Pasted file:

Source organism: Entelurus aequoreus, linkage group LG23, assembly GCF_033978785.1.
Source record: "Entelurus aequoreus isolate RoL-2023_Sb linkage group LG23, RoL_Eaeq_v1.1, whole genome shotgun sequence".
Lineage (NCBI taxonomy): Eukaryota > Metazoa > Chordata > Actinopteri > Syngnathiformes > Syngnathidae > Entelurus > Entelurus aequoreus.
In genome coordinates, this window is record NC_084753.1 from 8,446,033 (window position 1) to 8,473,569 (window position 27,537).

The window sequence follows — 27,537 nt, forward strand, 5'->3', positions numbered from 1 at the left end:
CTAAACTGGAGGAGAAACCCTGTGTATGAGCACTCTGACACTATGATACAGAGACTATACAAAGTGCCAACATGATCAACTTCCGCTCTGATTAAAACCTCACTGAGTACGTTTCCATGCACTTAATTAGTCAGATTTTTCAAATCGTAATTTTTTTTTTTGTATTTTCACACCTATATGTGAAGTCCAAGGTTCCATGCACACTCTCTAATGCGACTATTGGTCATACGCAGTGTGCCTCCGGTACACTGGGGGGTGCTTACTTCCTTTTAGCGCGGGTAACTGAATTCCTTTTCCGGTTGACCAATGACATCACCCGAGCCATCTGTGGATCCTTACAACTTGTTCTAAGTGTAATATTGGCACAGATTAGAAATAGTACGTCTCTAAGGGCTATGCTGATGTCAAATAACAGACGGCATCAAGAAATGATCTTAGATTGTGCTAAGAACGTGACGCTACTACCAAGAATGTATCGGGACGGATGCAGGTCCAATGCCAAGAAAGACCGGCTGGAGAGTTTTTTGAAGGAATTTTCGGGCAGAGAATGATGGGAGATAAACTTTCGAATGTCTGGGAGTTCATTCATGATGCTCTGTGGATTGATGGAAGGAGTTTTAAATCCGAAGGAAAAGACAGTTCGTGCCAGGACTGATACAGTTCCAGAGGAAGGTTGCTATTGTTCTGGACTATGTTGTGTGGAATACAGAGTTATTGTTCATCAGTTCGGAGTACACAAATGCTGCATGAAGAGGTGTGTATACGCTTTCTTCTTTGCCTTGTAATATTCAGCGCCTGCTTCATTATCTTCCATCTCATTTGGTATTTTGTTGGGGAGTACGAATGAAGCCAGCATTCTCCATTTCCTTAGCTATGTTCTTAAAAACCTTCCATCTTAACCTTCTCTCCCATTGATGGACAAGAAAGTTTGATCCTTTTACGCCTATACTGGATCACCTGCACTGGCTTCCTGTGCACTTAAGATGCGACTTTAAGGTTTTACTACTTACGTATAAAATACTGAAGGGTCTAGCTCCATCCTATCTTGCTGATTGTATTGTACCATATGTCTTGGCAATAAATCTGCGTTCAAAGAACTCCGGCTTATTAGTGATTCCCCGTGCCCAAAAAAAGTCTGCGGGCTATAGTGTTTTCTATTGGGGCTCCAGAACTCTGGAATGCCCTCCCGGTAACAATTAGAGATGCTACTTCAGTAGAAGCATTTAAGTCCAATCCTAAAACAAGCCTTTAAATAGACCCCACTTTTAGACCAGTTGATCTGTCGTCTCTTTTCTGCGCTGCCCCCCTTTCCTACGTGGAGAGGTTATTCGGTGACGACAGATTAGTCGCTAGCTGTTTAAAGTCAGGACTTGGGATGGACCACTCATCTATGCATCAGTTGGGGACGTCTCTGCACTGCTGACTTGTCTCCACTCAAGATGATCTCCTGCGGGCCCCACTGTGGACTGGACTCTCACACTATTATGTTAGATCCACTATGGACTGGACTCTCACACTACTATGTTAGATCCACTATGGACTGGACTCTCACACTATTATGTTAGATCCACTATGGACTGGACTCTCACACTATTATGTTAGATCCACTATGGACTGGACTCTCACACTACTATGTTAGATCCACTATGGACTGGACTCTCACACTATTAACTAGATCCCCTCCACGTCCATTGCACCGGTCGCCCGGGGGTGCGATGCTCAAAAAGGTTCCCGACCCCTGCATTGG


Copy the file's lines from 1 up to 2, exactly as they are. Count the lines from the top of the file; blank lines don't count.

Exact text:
Source organism: Entelurus aequoreus, linkage group LG23, assembly GCF_033978785.1.
Source record: "Entelurus aequoreus isolate RoL-2023_Sb linkage group LG23, RoL_Eaeq_v1.1, whole genome shotgun sequence".